Washington

Sale of the Century

The question of whether the FCC’s spectrum sale sounds a death knell or a loud “ka-ching” may depend on what kind of broadcaster you are 7/12/2010 12:01:00 AM Eastern

The ‘Value Gap’

In a recent technical paper proposing various scenarios for reclaiming 120 MHz of over-theair (OTA) broadcast spectrum, the FCC tallied up the economic reasons why some broadcasters might want to cash out of their spectrum to turn it over for wireless broadband.

The FCC painted a picture of an industry with economic troubles and a viewer profile in decline. The following is a summary of the FCC’s data points on why this might be the time for broadcasters to sell off that spectrum.

Long-term market trends: Over-the-air broadcasting faces challenging long-term trends that “reduce the market value of broadcast spectrum in its current use.” Those would include, according to the FCC, losing must-carry rights in a court challenge, which the FCC points out would result in broadcasters either potentially having to pay for carriage or lose up to 85% of their viewership.

Interference protections: Because of broadcasters’ highpower architecture, minimum separations between channels means a lot of spectrum goes unused to prevent interference.

Licensing regimes: The FCC concedes that its own rules and regulations also depress the value of over-the-air TV: “Broadcast licensees have limited flexibility to evolve their business model or industry structure over time in response to changing consumer preferences and habits.”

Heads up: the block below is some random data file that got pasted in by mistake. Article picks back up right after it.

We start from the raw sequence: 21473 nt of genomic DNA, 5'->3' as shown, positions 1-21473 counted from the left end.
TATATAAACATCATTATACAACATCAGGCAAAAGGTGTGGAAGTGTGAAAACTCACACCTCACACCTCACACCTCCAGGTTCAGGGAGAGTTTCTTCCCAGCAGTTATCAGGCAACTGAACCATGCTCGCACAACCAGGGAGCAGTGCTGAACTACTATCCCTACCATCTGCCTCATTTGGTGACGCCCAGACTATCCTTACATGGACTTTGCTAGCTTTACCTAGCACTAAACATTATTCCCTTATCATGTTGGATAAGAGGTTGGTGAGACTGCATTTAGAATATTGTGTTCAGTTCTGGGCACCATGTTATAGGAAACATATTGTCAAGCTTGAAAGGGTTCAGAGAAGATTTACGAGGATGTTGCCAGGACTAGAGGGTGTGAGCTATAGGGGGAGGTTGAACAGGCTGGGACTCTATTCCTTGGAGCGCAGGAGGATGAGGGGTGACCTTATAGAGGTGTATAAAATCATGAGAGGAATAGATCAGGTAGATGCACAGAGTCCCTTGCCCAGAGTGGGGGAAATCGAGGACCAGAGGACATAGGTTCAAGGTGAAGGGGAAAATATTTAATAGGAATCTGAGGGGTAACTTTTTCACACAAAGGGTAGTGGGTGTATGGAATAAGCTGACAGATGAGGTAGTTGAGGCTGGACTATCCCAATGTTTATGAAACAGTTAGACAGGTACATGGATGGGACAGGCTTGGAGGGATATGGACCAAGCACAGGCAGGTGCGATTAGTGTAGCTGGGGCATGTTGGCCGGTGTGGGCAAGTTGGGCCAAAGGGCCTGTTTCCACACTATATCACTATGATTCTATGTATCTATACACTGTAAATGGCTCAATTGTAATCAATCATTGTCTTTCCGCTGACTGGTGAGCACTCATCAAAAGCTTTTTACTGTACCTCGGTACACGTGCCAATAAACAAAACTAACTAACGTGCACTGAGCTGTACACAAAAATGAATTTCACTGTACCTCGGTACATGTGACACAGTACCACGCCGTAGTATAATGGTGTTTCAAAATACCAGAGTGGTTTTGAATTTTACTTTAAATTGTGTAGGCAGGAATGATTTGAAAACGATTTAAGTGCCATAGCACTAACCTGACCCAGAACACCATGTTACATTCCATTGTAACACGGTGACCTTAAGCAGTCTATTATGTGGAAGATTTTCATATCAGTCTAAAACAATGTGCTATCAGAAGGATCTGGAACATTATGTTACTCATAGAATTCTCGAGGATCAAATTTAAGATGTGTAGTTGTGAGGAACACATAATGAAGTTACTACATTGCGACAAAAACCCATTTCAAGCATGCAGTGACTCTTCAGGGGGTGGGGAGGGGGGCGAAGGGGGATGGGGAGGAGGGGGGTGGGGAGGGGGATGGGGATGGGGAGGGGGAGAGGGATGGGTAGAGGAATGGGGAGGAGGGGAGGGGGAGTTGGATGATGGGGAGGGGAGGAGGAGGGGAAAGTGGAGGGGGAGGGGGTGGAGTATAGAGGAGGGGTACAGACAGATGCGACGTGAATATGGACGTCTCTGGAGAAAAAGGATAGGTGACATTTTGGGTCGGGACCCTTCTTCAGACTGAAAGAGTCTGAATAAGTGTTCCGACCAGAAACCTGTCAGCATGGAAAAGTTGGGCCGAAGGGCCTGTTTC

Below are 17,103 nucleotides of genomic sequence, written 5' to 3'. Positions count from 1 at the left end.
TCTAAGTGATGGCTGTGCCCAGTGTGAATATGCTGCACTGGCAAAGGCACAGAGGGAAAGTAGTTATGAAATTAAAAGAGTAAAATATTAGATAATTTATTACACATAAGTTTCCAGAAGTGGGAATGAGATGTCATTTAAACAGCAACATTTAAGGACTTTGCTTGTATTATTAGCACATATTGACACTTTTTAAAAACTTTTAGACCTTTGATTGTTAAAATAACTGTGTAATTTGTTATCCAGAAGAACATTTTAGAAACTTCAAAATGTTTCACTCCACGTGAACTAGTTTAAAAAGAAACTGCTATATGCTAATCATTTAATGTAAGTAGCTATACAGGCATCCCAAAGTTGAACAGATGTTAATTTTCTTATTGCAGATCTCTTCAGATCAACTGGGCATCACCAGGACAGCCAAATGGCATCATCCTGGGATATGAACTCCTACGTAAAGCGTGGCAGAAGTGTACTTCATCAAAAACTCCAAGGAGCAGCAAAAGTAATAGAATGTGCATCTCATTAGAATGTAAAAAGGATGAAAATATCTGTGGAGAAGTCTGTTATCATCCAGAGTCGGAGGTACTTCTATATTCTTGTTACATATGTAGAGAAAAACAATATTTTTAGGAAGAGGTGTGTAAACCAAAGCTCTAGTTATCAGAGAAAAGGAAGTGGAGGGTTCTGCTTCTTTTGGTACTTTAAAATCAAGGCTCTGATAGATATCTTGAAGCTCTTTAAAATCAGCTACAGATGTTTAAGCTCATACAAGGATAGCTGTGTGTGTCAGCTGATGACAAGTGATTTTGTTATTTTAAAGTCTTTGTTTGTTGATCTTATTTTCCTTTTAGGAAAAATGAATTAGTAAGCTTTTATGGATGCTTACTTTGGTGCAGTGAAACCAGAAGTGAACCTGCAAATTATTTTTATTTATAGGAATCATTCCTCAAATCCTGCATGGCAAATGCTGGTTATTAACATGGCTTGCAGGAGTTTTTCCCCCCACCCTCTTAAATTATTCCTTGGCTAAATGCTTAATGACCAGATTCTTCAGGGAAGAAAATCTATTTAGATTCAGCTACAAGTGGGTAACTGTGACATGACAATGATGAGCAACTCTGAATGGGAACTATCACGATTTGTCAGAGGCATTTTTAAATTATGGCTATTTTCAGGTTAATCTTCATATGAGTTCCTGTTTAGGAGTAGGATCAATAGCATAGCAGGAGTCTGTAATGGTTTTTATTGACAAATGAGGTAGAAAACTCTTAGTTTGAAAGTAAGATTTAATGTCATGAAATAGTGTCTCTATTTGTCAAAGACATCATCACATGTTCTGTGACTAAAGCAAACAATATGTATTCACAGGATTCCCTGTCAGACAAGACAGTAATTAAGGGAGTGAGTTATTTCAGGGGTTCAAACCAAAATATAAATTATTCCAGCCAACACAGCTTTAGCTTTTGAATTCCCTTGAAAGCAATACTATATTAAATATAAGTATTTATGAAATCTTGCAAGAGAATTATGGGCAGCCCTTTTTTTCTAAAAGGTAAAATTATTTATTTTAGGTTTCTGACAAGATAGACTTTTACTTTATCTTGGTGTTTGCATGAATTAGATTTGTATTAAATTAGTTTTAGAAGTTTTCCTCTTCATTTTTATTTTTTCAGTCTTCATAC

John Eggerton

There has been much talk—
brash and angry in some
circles, conciliatory and defensive
in others—about the
FCC’s coming spectrum payout
plans. But the time to
plan a strategy for action, as
they say in battle anthems,
is nigh.

Not long ago, one broadcast lobbyist said
the FCC’s proposal to pay some broadcasters to
turn over all or part of their spectrum to wireless
broadband was reminiscent of the Bataan
Death March. The rhetoric has softened in the
past couple of months, but when voluntary push comes to shove, will this be a tug of war
or a welcome relief? The answer is undoubtedly
a bit of both, and will depend upon who makes
the decisions for each bit of spectrum and
whether those parties are interested in shortterm
gains or longer-term profits. Either way,
the action will remake the way broadcast signals
are delivered throughout the country.

“The basic rule in Washington is that everyone
must be allowed to keep what they have,”
says Blair Levin, the former FCC broadband
czar, about the challenge of getting spectrum
back from broadcasters and others.

But broadcasters likely won’t be able to keep
it all. There has even been renewed pressure
from the White House, which signaled two
weeks ago that the Department of Defense and
other agencies will need to look in earnest for
precious MHz to give up in the effort to meet